ago, on October 19, 1986, the sun quite suddenly set at noon. In the brutal
darkness, we lost Dele Giwa, just two short years after he and I, along with two
other professional journalists, launched Nigeria’s first newsmagazine,Newswatch.
It was in 1977 in New York that the managing editor of The New
York Times introduced me, a graduate student in journalism at Columbia University, to a Nigerian
journalist distinguished by his Afro and moustache, a man named Dele Giwa. Dele, pictured above, was a dedicated journalist. He loved journalism. He lived for journalism. His
passion for professional excellence and integrity defined Newswatch
magazine, of which he was the founding editor-in-chief/chief executive. Newswatch
was not just a new publication. It was a bold and untried venture in Nigerian
journalism. If Time and Newsweek pioneered the newsmagazine in
the United States, Newswatch
blazed that trail in Nigeria.
On that October Sunday, I was on leave in London when my wife
called me at about 6 p.m. to say Dele had been killed.
Dele was planning to go on vacation with his family after my return to Nigeria that
week. It was not to be.
Dele was home on Talabi Street, Ikeja, Lagos,
about to eat a meal with our London
bureau chief Kayode Soyinka when his son, Billy, brought in a large brown
envelope addressed to him and carrying what seemed to be the official government
seal. Two men in a Peugeot had delivered the parcel to Dele’s home. As Dele
attempted to open the parcel, which he believed had come from the office of the
Nigerian president, Gen. Ibrahim Babangida, it blew up. It was a parcel bomb. Dele’s
lower half was almost severed from his body.
The news shattered the national euphoria
following the awarding of the Nobel Prize for literature to Nigerian writer Wole
Soyinka that October. The country was shocked by the cruelty of the killing
and the instrument of death. Nigeria
did not have a history of murdering journalists. We were working under the
military government, but while the military man might shave your head, break a
bottle off it, or rough you up, there had been no killings of journalists.
Investigations by Dele’s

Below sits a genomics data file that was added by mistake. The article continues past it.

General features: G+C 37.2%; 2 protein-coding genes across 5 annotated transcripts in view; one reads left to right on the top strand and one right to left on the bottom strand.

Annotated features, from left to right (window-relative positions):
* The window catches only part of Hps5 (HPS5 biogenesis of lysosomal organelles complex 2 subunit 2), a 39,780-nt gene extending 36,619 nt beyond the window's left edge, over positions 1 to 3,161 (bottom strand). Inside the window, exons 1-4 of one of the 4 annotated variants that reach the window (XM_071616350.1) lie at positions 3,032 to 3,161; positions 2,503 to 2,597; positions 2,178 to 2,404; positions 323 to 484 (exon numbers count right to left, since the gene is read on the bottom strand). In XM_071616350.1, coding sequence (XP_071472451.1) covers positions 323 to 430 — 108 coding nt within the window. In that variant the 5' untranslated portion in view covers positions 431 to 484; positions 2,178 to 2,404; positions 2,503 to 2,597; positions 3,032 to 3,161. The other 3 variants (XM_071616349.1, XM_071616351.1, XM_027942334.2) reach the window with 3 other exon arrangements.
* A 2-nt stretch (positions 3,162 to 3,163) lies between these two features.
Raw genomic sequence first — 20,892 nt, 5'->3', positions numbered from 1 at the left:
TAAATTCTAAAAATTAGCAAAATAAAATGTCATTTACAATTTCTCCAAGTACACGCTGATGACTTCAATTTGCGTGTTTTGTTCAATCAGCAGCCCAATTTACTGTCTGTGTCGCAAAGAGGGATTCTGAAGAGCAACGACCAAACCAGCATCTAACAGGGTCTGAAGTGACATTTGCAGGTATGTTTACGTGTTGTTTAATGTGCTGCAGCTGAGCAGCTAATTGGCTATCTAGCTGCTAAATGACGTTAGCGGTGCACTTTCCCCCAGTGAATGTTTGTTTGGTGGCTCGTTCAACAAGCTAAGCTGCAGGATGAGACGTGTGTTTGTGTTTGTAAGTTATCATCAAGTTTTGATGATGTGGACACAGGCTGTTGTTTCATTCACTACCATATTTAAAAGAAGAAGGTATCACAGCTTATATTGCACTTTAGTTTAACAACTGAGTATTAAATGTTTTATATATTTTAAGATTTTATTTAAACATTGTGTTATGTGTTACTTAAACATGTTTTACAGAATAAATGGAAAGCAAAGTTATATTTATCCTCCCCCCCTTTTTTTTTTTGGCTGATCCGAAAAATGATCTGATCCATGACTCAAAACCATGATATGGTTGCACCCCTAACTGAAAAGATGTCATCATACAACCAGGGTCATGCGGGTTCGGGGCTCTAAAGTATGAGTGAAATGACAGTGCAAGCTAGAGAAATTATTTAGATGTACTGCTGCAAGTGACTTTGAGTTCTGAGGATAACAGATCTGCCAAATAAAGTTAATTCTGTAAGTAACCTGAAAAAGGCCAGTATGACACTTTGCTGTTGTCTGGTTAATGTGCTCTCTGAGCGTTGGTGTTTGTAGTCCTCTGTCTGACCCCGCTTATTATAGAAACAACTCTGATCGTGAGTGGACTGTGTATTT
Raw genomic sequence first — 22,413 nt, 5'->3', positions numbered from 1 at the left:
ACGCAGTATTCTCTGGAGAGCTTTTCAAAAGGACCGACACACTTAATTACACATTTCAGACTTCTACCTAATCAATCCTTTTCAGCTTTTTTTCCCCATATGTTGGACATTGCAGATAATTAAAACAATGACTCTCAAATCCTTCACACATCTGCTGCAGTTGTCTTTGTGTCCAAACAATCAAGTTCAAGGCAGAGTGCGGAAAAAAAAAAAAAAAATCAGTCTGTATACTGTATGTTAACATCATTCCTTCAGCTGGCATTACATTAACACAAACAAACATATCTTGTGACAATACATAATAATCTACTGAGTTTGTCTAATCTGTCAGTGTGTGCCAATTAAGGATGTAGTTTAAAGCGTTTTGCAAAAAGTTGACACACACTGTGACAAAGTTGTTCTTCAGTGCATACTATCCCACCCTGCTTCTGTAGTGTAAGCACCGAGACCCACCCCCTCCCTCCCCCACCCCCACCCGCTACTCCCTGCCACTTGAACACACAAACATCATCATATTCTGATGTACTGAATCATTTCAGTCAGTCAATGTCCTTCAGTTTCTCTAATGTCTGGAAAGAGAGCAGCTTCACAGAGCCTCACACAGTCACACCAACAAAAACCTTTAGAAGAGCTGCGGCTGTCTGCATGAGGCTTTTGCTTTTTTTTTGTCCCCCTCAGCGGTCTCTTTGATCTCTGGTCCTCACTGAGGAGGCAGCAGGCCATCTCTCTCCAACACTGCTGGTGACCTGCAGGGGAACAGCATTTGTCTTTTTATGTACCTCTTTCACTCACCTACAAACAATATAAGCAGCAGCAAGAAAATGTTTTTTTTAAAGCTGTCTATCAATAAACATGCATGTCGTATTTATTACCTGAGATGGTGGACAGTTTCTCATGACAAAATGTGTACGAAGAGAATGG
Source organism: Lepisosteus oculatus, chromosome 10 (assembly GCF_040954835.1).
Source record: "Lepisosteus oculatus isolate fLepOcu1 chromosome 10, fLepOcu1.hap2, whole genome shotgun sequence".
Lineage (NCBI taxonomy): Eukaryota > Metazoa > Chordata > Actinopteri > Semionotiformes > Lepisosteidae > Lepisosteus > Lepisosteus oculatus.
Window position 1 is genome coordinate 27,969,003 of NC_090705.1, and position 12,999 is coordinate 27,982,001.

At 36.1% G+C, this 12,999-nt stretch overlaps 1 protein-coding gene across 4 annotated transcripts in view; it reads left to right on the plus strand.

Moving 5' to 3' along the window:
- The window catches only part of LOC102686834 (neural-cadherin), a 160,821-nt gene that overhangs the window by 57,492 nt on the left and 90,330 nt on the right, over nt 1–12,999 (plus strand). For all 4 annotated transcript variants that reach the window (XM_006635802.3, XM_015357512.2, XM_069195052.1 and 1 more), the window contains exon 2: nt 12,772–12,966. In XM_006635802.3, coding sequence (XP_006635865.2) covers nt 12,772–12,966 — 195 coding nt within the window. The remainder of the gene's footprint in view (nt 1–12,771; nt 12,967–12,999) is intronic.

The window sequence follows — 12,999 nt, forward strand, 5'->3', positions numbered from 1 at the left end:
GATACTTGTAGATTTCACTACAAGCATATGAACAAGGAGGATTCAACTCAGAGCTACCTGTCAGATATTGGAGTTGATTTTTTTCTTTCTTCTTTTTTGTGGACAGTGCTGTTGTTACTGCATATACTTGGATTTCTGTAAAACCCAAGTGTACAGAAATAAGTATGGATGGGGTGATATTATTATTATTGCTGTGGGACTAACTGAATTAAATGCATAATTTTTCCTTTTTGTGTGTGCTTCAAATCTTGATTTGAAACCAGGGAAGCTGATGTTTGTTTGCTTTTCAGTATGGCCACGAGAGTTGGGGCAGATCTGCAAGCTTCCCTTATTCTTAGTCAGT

lawyer, the late Chief Gani Fawehinmi, the lone campaigner for justice in the
case, revealed that a security agent, Lt. Col Ajibola Kunle Togun, interrogated
Dele two days before, and had falsely accused him of gun-running and planning
to destabilize the government. Dele was so disturbed by the allegations that he
called Col. Haliru Akilu, director of military intelligence, to complain. According
to the investigations, the same Akilu called Giwa’s wife to ask for directions
to the house on the eve of his murder. The government announced that a judicial
commission of inquiry would be set up, but in the end the commission never came
to be. We passed every tip we received to the police
and we repeatedly sought information about their investigations but at no time
did they inform us of any breakthrough. We brought the case
Human Rights Violations Investigations Commission, but Babaginda and the
security agents involved in Giwa’s interrogation refused
to testify. Dele’s killers are probably walking the streets as free men but, we
hope, with a throbbing conscience.
The murder cast a chill on the journalistic
odyssey that Dele, Ray Ekpu, Yakubu Mohammed and I set out on as publishers of
a pioneering newsmagazine whose circulation peaked at 150,000. The four of us
had made names individually as editors and columnists of national dailies and
weeklies and Newswatch
became the first publication born out of the partnership of journalists in the
country’s history. Dele was part of the driving force in meeting the challenges
and the bar we set for ourselves. His mantra: Newswatch is all we have; we must give it all we have
We had no choice but to press on despite the
was banned for
six months in 1987 by the Babangida administration for the grave offense of
doing what all good and serious publications must do—put the interests of the
public and the nation above the narrow interests of the few men in the
corridors of power. The magazine’s offense was that it had violated the
Official Secrets Act by running stories revealing the recommendations of a
presidential commission devising a unique political system for the country. At
the time of the publication, there was no law forbidding the press from
publishing a public document even if that document had not been officially
released to the public. Three times the editors of the magazine were detained.
Each time that we were tempted to wallow in
self-pity and despair, we remembered Dele’s mantra: Newswatch is all we have; we must give it all we have
got. In its first quarter century, Newswatch has become
the most decorated publication in Nigeria, having won more than 90
professional awards locally and internationally. And the best credit to Dele’s
legacy is that the magazine is today a journalistic institution in Nigeria.
The pain of losing Dele so early and so cruelly
remains fresh for us. It stabs us each time we see his empty space in the
office and know that that space will never be occupied again. The pain stabs us
each time we see images of his handsome face and remember his mangled body. And
when we remember,
as we often do, that the man who delighted in sartorial elegance and loved life
has been reduced to a memory, our eyes cannot but well up in tears.
Nonetheless, Dele lives on the pages of Born To Run,
a book published by journalists Onukaba Adinoyi-Ojo and Pulitzer Prize-winning
journalist Dele Olojede on the first anniversary of his murder.
We are soldiering on, in our own way, expanding
the frontiers of press freedom even as we bear the burden of official
intolerance and the fickleness of the Nigerian public. What we’ve given to the magazine is our sweat. What Dele gave
to it was his life.Dan
Agbese is editor-in-chief and co-founder of Newswatch.
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